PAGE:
The governor’s race had not yet taken center stage in Louisiana’s political realm. All the talk had been about Republican U.S. Sen. David Vitter, who had announced he was running and seemed a shoo-in to win.
I was impressed with Edwards, as was Linda. We both liked him, felt he had a good grasp of the issues facing Louisiana, and that he would make a good governor.
But he was a Democrat, albeit a conservative one. There was no way that John Bel, as a Democrat, could win in the blood-red Bayou State, so we thought After all, longtime Democratic U.S. Sen. Mary Landrieu had just been soundly defeated by Republican U.S. Rep. Bill Cassidy.
And, Vitter was considered invincible, having never lost an election, even after his involvement with prostitutes in D.C. became public news. Even so, it was my perception that Vitter should stay in the U.S. Senate where he had increasing seniority.
While he had weathered the prostitution scandal, which broke in 2007, in his run for re-election in 2010, I thought that running for governor was a different ball game and that the scandal would resurface with a vengeance.
And so it did. When two viable Republicans – Lt. Gov. Jay Dardenne and Public Service Commissioner Scott Angelle – joined the race, Vitter began feeling the pressure from his own party.
Vitter was in a fight for his political life with the two Republicans who zeroed in on Vitter’s scandal, putting the senator on the defensive. It was downright bare-knuckled politics among the three GOP candidates.
When the primary was over, Vitter, battered and bruised, limped into the runoff with Edwards, who got a surprising 40% of the vote to Vitter’s 23%.
To make matters worse, Dardenne endorsed Edwards, while Angelle remained mum. Supporters of both, angered by Vitter’s vicious attacks on them in the primary, decided to support Edwards or stay home.
The polls consistently showed Edwards with a double-digit lead, and, as each poll emerged, the Vitter campaign appeared more desperate.
Some Republican pollsters tried to prop up Vitter, claiming the race had closed to within four percentage points. But I have always put a lot of stock in the polls of Verne Kennedy of Market Research Insight.
His final poll prompted him to predict that Edwards would win by a 55-45% margin, but as black voter turnout increased, so would Edwards’ margin. The final result was Edwards 56% to Vitter’s 44%.
Edwards is the first Democrat to be elected governor in the Deep South in a dozen years. We wish him well.
Vitter is done
Republican U.S. Sen. David Vitter’s political career is over. He has announced that he will not seek re-election to a third Senate term in 2016.
Hindsight is 20-20. Vitter likely wishes he had not run for governor and stayed in the Senate where he was amassing seniority, His departure, along with Mary Landrieu’s defeat, leaves Louisiana with very little clout in Congress.
But during my 27 years working in Congress, I learned that every member of Congress from Louisiana wanted to be governor.
And the line is already forming to run for the political plum. The list of candidates could be a long one.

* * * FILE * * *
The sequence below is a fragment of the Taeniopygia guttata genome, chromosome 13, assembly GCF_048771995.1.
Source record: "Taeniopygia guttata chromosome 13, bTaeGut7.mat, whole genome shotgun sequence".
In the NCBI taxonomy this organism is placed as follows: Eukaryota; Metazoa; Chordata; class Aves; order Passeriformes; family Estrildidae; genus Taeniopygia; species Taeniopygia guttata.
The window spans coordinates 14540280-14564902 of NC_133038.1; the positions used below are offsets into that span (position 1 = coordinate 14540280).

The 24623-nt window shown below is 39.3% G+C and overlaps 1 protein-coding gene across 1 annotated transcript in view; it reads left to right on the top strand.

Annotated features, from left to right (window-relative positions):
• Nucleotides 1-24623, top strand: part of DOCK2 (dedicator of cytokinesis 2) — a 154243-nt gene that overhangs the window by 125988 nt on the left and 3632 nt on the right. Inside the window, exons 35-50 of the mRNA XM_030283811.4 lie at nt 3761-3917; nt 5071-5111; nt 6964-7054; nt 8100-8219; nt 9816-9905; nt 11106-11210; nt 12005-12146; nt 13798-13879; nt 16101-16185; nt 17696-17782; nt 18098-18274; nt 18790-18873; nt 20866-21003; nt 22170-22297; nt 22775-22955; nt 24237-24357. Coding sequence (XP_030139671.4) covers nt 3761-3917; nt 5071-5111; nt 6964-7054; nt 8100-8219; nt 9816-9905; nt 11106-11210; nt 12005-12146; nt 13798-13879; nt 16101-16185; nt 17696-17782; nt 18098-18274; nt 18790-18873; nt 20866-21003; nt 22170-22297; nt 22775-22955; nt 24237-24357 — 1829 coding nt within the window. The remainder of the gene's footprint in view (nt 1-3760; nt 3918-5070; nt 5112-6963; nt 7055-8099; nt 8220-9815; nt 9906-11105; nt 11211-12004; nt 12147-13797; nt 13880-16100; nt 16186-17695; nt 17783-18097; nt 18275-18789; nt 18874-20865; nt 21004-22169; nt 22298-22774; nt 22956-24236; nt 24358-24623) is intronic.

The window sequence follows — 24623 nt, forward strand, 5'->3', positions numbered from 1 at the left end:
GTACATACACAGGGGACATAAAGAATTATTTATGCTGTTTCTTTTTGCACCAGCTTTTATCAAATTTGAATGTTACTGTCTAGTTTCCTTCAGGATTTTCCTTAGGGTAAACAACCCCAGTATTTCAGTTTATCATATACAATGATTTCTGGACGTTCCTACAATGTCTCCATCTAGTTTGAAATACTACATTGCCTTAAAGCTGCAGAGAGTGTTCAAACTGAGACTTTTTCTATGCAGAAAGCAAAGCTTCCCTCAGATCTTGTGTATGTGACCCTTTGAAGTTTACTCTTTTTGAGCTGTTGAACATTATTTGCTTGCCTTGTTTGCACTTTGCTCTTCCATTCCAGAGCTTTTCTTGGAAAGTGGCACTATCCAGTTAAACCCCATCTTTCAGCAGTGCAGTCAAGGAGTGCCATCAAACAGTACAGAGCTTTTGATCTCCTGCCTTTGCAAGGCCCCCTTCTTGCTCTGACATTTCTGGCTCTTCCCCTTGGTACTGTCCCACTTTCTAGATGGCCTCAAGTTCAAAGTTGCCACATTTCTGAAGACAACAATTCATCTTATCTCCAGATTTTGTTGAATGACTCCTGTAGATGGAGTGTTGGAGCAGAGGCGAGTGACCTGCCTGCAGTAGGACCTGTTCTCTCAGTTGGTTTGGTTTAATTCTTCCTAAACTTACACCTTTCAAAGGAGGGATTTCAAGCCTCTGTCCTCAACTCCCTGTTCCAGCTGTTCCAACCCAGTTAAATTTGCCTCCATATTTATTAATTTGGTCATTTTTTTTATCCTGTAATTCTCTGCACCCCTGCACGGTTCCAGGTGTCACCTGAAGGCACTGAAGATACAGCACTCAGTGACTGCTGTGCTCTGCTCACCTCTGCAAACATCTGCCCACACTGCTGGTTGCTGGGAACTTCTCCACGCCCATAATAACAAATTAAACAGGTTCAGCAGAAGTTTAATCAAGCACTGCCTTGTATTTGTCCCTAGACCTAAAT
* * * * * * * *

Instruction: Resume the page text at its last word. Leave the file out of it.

Two candidates have already announced – U.S. Rep. Charles Boustany, a cardiovascular surgeon from Lafayette, and U.S. Rep. John Fleming, a doctor and businessman from Minden.
Other potential Republican candidates are: State Treasurer John Kennedy of Baton Rouge, U.S. Rep. Garret Graves of Baton Rouge, and Rob Maness or Madisonville.
The big question is whether a Democrat will emerge to run for the S
Carmody has shot at Speaker
Shreveport state Rep. Thomas Carmody is being mentioned on a short list for Speaker of the Louisiana House of Representatives.
Carmody, a Republican, is good friends with Democratic Governor-Elect John Bel Edwards. As we mentioned earlier, the two were seatmates in the House and worked well together on issues.
Working in Carmody’s favor, political analysts say, is that he has a reputation for working well across the aisle and the fact that he is from north Louisiana could be a plus.
But there will be stiff competition for this position of power. While Republicans control the House and could elect whomever the please, it is possible that the new governor may broker a deal to have a Democrat in that leadership position.
It seems apparent that state Sen. John Alario, a Republican, will retain his position as president of the Senate. The Republicans also have a majority in the Senate, which has established a procedure to elect its president by secret ballot.
Whether the stars line up for Carmody remains to be seen, but it is a given that his influence in the House increases greatly with the election of Edwards. Carmody will have the governor’s ear.
That was not the case with Gov. Bobby Jindal. Carmody was never a loyal supporter and had little contact with the often absentee governor.
Carmody told the New Orleans Times-Picayune: “There is a lesson to be learned from this election. The people of Louisiana are smart enough to elect people who want to work with others.”enate seat now that the state has elected a Democratic governor.